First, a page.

Year of Award


Document Type


Degree Type

Master of Arts (MA)

Degree Name

English (Literature)

Department or School/College

Department of English

Committee Chair

Robert Baker

Commitee Members

Martin Marko, Christopher Knight


Christianity, Religion, Southern Literature, Alienation, Flannery O'Connor, Consumerism, Grotesque


University of Montana


In the tradition of Jon Lance Bacon and Steve Pinkerton, this work endeavors to show how Flannery O’Connor, along with her secular humanist contemporaries, voices a critique of modern American culture that depicts the conflicting elements of consumerism as detrimental to an individual’s personal and social well-being. This study will focus on Wise Blood, in particular, as it represents a consumerist way of life as antithetical to a religious way of life. By illustrating the emptiness of materialism and the nihilism of consumerism, O’Connor hopes to persuade her readers that Christianity is a preferable alternative. The body of this study has two parts. The first chapter, “Led By Ropes, Scents, and Dog Whistles,” drawing on the language of cultural critics Marshal McLuhan, C. Wright Mills, and Vance Packard, explicates the novel’s conflicting conceptions of wise blood. O’Connor juxtaposes an authentic wise blood defined by its drive for salvation with a parodic version that is simply an introjection of the promises of advertising. Enoch, as a representative of the latter, seeks to improve his life through increased participation in consumerism, which ultimately ends in grotesque frustration. In the second chapter, “‘No One Was Paying Attention to the Sky,’” I expand on the first chapter’s premise by illustrating how O’Connor presents a return to Christianity—the exercise of an authentic wise blood—as the only way to address the issues of modernity. The chapter traces the dialectical structure of Hazel’s spiritual journey from the naïve faith of his youth, through his apostasy during the war and turn towards consumerism, and finally to the humbling of his secular egoism and return to a Christian faith. His return to faith, however, is grotesque and unsettling. Drawing on the work of John Hawkes, Frederick Crews, and John Ruskin, the conclusion will explore some of the questions that O’Connor’s emphasis on the grotesque raises. Particularly, can such an unsympathetic narrative tone positively and accurately depict an elevated spiritual life, or does it simply revel in the moral and spiritual squalor that it claims to reject?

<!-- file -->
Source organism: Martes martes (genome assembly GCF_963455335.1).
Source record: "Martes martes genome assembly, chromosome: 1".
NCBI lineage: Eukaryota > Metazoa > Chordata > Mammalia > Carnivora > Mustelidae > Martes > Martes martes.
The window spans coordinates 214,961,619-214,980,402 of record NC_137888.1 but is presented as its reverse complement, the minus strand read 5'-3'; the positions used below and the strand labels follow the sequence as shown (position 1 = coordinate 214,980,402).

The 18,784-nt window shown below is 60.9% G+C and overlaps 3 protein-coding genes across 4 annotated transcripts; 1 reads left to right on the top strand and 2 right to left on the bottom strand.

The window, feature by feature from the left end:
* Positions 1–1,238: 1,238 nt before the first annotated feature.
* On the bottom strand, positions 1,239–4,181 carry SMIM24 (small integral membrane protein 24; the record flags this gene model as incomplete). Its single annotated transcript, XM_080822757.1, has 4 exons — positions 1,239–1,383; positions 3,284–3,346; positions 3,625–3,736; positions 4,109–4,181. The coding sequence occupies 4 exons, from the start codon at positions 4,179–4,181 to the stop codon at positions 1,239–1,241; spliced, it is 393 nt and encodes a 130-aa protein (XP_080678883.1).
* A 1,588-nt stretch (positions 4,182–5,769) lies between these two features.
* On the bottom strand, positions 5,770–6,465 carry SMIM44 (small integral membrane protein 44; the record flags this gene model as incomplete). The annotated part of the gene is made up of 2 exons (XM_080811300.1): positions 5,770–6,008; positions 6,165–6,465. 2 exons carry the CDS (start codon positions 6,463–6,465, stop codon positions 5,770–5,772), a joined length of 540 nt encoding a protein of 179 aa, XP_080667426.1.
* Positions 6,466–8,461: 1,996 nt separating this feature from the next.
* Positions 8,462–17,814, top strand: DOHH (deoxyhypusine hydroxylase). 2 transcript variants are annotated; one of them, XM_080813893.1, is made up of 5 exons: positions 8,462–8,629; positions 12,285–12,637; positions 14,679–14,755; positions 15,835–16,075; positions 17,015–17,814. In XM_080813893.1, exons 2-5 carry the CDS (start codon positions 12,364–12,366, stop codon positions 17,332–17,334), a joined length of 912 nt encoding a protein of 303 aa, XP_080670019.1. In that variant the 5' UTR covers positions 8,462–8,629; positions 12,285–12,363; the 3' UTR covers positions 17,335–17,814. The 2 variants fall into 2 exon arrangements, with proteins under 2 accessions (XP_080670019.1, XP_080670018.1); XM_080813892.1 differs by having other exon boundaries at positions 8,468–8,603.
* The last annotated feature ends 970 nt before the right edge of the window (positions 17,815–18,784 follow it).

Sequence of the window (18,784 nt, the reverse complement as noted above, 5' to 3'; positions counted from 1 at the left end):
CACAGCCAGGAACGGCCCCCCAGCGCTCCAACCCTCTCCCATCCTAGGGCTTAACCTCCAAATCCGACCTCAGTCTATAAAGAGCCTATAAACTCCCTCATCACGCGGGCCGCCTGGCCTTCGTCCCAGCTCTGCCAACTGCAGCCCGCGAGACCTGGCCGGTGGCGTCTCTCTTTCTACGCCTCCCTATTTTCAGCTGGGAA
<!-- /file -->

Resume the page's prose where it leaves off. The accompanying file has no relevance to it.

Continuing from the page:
© Copyright 2014 Nicholas L. Eilts